Honda Elevate CVT replaces our 2017 Maruti S-Cross: Ownership review

Our garage, therefore, makes me happy now; this Elevate and the XUV300 TurboSport.

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Our 2017 S-Cross Sigma with the 1.3L MJD engine has been replaced by a golden brown Honda Elevate ZX CVT in October 2023. The replacement was occasioned by the fact, primarily, that my father was getting tired of driving a manual around town on a daily basis. Our garage, therefore, makes me happy now; this Elevate and the XUV300 TurboSport (I’ve written about that here: (Mahindra XUV300 TurboSport | Ownership Review).

Here's what I think of the Elevate.

  • The much-marketed lane watch camera is useful but really isn’t as useful as you think it might be. The number of use cases is too few – going close around a kerb/ footpath, changing lanes in particular circumstances, and some kinds of parallel parking. However, in the parallel parking, it doesn’t come on automatically and I haven’t actually tried using it, because the reverse camera is on mostly. In the darkness, the lane watch camera doesn’t deal very well with headlights and you see more glare than video. We picked the ZX for the 6 airbags, and this is a nice feature to have which I’d have been happy without. The reverse camera is satisfactory.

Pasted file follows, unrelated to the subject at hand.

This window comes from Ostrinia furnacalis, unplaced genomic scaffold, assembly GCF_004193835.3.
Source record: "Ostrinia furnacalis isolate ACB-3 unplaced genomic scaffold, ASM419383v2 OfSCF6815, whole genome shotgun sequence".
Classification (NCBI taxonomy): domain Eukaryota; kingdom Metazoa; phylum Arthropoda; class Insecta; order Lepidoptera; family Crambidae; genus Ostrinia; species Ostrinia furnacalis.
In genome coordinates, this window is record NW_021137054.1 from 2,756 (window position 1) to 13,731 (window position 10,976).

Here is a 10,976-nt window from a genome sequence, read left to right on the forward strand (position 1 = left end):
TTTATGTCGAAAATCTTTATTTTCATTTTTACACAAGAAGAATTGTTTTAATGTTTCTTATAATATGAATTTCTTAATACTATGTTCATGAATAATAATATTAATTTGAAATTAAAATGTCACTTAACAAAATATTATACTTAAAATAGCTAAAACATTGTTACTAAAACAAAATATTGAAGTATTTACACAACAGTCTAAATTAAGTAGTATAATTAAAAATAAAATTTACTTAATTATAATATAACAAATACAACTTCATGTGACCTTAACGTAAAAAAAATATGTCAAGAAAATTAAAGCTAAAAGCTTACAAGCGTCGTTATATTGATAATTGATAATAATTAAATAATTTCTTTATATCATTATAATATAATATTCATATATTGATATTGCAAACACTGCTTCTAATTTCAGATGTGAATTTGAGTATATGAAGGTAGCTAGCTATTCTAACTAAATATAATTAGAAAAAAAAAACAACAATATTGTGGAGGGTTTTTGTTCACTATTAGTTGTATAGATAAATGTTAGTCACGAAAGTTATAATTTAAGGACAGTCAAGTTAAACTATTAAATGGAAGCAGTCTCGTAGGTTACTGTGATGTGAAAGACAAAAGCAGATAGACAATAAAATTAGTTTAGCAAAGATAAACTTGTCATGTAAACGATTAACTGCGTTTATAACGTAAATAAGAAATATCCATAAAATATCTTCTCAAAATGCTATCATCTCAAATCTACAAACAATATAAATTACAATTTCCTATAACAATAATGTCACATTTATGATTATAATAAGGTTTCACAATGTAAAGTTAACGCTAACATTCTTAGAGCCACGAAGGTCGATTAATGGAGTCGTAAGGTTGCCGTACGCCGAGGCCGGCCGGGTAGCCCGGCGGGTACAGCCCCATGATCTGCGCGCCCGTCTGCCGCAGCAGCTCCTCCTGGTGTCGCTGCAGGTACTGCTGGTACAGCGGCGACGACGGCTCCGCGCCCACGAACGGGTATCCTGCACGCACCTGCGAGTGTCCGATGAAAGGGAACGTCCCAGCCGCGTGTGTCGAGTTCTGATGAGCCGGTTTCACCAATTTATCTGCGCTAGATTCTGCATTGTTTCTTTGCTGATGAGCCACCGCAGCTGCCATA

• Considering that I do most of my driving on a really torquey small-capacity turbo petrol, it took me a bit to understand that the 1.5 i-Vtec isn’t as sensitive in terms of fuel efficiency to driving style. If you don’t understand this, you tend not to get the most out of the engine, particularly with the CVT gearbox, and begin to believe that the engine simply lacks torque in the bottom and middle. If you manipulate throttle inputs just right, with a firm but not too firm beginning from a standstill, to later ease out on it as the car picks up speed, the pull will surprise you. It isn’t exciting and doesn’t give you a kick in the pants or anything, but it is more than sufficient for normal conditions. Mated to the CVT, this isn’t an enthusiast’s choice at all. The i-Vtec’s zone is said to be at the top, but I don’t see us using that often. To get about the city, it is good enough.
  • Having said all that, fuel efficiency in choc-a-block Bengaluru traffic is disappointing at about 8.5-10 kmpl with the AC on and the vehicle on at all signals. But this is the worst of Bengaluru traffic.On the highway, cruising at about 100-110, I got about 15 kmpl.